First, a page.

SpaceX Targets Feb. 18 for 1st Launch from Historic NASA Pad

SpaceX Using Historic Launch Pad 39A
SpaceX will launch a mission from the historic Launch Complex 39A at NASA's Kennedy Space Center for the first time in mid-Februrary. The private spaceflight company modified the pad for its Falcon 9 and Falcon Heavy rockets. (Image credit: SpaceX)

SpaceX is preparing to launch its 10th cargo resupply mission to the International Space Station for NASA, which is now set for Feb. 18.

The mission will bring crucial supplies for the space station crew and materials to support more than a dozen experiments on the orbiting lab, including a new muscle cell experiment designed by high school students. It will also be the first to launch from the newly renovated, historic Launch Complex 39A at NASA's Kennedy Space Center in Florida.

SpaceX announced the Feb. 18 launch date via Twitter today (Feb. 8).


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The launch pad was built in the 1960s, and hosted a number of famous mission launches, including Apollo 11, which put the first humans on the moon, and the first and last space shuttle flights. SpaceX leased the pad from NASA starting in 2014.

SpaceX has modified the pad to suit its Falcon 9 and future Falcon Heavy rockets. For the Feb. 18 launch, a Falcon 9 will loft into orbit a robotic Dragon spacecraft filled with more than 5,500 lbs. (2,500 kg) of cargo, NASA officials said during a news briefing today. After its stay on the space station, the Dragon will return nearly 5,000 lbs. (2,300 kg) of cargo to Earth.

Raven, a technology demonstration from the Satellite Servicing Projects Division at NASA's Goddard Spaceflight Center, will monitor comings and goings from the International Space Station with an eye toward developing autonomous rendezvous missions with satellites and spacecraft. (Image credit: NASA)


Riding to the station on this launch is an experiment by high school students at Craft Academy at Morehead State University, which will test the impact of microgravity on smooth muscle cell contraction. The experiment will use cells from rats to better understand how the muscle cells lining veins and arteries function.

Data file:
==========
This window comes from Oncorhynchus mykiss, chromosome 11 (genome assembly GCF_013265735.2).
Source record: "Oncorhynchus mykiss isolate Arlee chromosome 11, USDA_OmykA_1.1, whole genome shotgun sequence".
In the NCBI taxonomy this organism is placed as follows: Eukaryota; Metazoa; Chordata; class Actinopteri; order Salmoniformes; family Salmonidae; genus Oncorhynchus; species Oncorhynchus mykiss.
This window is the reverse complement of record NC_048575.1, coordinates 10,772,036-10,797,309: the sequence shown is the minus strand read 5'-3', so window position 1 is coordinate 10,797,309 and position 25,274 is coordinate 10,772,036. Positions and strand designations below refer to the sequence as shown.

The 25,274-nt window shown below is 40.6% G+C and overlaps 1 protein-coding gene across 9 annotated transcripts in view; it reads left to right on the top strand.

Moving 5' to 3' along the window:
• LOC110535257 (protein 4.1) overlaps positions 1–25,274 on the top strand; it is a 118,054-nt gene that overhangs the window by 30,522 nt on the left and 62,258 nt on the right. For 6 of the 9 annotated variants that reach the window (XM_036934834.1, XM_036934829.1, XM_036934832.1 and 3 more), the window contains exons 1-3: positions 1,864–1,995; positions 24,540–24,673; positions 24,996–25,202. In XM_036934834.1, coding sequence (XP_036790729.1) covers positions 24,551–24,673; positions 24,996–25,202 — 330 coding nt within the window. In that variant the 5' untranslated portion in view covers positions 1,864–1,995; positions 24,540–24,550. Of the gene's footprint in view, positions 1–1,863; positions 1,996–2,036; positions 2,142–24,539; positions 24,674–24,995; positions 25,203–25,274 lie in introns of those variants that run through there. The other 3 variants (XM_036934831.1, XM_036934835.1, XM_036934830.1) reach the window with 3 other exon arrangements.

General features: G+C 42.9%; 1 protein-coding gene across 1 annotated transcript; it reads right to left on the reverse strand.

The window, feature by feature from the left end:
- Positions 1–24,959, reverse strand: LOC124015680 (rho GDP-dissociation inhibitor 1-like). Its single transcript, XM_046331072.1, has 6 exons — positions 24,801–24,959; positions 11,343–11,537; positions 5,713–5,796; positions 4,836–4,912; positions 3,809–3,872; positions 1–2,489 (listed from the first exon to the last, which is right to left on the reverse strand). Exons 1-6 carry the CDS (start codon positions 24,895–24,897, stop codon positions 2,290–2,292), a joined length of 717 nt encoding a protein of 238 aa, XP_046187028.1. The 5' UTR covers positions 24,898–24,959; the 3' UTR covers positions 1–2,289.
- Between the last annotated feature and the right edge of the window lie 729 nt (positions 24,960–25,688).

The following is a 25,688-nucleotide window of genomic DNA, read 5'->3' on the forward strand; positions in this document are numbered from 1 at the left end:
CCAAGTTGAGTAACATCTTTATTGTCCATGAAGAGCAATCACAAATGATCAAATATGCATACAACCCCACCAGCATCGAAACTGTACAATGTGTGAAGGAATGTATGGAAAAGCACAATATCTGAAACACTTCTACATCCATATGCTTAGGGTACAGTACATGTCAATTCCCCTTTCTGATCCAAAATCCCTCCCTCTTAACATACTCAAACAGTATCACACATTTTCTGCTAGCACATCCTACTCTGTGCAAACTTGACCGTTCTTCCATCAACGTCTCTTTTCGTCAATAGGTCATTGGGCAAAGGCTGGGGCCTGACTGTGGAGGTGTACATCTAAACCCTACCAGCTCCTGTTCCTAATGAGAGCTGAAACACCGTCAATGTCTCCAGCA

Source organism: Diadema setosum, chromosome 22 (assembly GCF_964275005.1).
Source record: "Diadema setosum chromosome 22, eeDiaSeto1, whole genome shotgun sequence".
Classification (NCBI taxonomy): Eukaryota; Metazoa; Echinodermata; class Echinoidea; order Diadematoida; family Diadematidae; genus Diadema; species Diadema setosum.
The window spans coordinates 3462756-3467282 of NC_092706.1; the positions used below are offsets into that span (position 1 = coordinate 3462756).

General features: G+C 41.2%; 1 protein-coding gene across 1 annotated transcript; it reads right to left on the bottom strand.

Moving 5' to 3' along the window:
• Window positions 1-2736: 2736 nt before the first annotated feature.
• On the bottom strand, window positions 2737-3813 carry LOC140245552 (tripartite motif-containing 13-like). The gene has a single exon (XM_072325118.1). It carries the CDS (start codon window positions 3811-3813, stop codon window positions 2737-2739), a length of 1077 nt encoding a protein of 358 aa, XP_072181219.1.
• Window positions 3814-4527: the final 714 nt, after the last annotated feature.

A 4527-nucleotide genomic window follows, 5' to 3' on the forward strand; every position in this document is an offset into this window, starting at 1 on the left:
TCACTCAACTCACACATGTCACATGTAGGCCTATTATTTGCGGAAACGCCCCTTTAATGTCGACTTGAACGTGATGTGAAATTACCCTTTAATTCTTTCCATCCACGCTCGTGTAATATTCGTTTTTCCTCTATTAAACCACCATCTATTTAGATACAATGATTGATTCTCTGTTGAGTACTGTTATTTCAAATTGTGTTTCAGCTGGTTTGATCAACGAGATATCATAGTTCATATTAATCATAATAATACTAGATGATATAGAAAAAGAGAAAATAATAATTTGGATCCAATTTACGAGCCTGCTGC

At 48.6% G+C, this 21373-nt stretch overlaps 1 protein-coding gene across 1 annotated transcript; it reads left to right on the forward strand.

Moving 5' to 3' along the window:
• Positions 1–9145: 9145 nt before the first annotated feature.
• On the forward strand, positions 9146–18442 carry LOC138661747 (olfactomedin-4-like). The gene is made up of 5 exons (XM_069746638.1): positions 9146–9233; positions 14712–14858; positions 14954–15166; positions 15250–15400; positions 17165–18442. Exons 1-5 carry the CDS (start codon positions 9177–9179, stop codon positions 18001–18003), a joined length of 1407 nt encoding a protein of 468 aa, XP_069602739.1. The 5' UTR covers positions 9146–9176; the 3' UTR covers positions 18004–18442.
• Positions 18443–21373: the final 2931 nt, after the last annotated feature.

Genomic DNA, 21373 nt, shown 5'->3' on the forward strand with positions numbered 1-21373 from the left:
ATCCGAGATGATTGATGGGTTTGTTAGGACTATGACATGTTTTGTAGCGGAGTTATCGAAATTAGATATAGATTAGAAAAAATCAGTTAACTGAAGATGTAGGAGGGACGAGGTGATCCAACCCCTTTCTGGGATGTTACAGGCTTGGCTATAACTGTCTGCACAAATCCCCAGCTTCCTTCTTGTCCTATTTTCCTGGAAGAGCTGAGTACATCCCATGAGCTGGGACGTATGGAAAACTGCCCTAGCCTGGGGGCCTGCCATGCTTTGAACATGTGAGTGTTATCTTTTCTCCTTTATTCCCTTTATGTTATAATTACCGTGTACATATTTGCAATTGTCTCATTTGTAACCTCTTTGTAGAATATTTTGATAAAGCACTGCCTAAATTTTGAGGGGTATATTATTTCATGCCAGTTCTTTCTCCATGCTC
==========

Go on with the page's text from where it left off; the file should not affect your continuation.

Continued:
Dragon will also carry an experiment monitoring the "superbug" MRSA (in a sealed experiment environment) to investigate how the bacterium grows and mutates without the pull of gravity; an experiment to grow and study antibody crystals; a "three-eyed" Raven tech demonstration system that will gather data for future autonomous rendezvous missions with satellites and spacecraft; and two Earth-monitoring systems that will sense lightning and gases in the planet's stratosphere.

The launch will also mark SpaceX's first liftoff from Florida's Space Coast since a Falcon 9 rocket burst into flames during a prelaunch test Sept. 1 at Cape Canaveral Air Force Station, which is next door to KSC.

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Sarah Lewin
Associate Editor

Sarah Lewin started writing for in June of 2015 as a Staff Writer and became Associate Editor in 2019 . Her work has been featured by Scientific American, IEEE Spectrum, Quanta Magazine, Wired, The Scientist, Science Friday and WGBH's Inside NOVA. Sarah has an MA from NYU's Science, Health and Environmental Reporting Program and an AB in mathematics from Brown University. When not writing, reading or thinking about space, Sarah enjoys musical theatre and mathematical papercraft. She is currently Assistant News Editor at Scientific American. You can follow her on Twitter @SarahExplains.